By Stef Newton
January 16, 2012
It all kicked off when Deputy Health Minister Raed Arafat, a widely popular Romanian physician of Palestinian origin, resigned in opposition to a draft healthcare reform bill that represented a partial privatisation of the healthcare system.
The protests began on Thursday, with a solidarity demonstration in support of Arafat that took a violent turn. Riot police used tear gas against protesters, who responded by throwing bricks and Molotov cocktails at them. Protesters chanted ‘Down with the thieves! One solution, another revolution!’ and lit candles for heroes of the 1989 rebellion, a series of riots that marked the end of Nicolae Ceausescu’s regime.
On Friday, president Traian Basescu withdrew the healthcare bill, but protests continued and spread across the country, as people jumped at the opportunity to express their anger about various issues, including public sector wage cuts, reduced benefits, increasing youth unemployment, higher value added tax and widespread corruption.
Leaders of the Social Liberal Union, a Romanian political alliance between three opposition parties (the Social Democratic Party, the National Liberal Party and the Conservative Party) condemned the violence, but urged people to take to the streets to overthrow Basescu and the Liberal Democratic Party. Public response to this was, however, extremely negative: a chorus of ‘We hate parties! LDP, SDP, you are all the same to me!’ rang in the centre of Bucharest, Romania’s capital city.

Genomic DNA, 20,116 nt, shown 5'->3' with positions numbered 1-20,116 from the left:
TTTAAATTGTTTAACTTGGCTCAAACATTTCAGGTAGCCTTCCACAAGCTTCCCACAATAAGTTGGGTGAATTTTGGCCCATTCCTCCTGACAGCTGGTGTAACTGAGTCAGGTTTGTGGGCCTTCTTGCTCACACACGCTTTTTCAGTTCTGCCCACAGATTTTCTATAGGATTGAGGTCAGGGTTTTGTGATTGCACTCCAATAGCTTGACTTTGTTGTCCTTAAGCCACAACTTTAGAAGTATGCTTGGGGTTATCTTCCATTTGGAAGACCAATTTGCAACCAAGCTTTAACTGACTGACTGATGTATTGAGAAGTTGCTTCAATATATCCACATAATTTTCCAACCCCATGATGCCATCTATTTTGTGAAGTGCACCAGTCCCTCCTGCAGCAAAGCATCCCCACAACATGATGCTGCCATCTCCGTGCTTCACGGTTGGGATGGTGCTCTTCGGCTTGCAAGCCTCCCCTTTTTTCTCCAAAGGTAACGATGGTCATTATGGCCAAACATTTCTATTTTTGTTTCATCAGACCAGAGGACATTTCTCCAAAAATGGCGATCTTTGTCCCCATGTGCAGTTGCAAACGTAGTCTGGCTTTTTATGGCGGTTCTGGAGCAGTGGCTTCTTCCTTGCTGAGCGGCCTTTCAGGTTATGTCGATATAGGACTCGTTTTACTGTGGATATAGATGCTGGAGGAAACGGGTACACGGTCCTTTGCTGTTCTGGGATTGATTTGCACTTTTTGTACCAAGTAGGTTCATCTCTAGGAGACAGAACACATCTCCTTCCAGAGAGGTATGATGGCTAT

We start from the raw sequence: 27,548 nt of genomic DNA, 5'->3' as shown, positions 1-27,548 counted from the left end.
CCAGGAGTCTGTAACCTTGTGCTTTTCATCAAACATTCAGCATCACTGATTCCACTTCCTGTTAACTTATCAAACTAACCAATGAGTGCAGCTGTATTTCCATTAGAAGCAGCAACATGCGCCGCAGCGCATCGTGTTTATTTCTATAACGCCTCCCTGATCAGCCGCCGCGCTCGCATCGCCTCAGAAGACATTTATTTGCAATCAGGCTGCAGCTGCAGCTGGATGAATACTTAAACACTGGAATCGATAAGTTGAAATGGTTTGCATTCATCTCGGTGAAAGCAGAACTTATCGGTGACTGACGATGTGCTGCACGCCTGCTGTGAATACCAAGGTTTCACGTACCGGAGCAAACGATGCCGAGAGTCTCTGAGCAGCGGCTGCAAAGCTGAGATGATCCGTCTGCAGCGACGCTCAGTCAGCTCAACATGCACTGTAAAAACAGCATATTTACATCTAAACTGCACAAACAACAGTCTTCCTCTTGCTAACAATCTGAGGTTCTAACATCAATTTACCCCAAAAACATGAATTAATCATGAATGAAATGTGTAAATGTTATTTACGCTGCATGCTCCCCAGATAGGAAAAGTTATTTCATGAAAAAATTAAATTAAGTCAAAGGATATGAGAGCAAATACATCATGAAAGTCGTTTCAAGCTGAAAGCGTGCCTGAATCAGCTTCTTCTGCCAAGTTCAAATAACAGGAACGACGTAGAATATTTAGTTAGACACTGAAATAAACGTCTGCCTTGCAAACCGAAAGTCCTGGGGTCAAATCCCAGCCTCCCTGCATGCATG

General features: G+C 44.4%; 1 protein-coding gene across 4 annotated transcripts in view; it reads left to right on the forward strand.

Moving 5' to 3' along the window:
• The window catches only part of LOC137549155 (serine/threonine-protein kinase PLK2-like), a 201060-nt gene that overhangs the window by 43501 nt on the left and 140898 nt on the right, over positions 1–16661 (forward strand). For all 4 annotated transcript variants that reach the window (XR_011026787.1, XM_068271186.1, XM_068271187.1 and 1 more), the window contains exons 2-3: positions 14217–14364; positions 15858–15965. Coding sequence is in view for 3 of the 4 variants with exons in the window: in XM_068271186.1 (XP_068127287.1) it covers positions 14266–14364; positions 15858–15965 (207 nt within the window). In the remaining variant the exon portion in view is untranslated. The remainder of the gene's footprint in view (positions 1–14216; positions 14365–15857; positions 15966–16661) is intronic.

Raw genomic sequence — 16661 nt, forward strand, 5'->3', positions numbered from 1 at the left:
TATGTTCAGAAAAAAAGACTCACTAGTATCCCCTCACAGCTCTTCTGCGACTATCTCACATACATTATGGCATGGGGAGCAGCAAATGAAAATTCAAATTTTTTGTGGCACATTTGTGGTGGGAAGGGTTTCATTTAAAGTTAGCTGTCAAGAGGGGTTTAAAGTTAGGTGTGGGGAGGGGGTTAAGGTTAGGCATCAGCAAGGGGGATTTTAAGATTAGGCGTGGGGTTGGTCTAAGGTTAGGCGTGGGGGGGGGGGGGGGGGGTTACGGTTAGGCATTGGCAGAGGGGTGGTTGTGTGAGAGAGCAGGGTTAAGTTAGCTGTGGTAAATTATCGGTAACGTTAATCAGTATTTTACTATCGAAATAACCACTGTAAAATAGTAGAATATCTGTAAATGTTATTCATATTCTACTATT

Sunday saw the most violent protests since the 1990s, with thousands demonstrating in 34 counties and increasingly brutal clashes with the riot police. In Bucharest alone, there were 247 arrests and more than 30 injured. The people called for Traian Basescu to resign, 4 years after he became the first president in Romania’s history to be suspended from office and 2 years after his controversial re-election amidst allegations of electoral fraud and general outrage.
The national media blamed ‘football hooligans’ for ‘hijacking’ an otherwise peaceful protest, a move reminiscent of the biased reporting during the 1989 Revolution, but the message is clear and cannot be written off as ‘mindless violence’: Romania is awakening, and joining the global movement against austerity.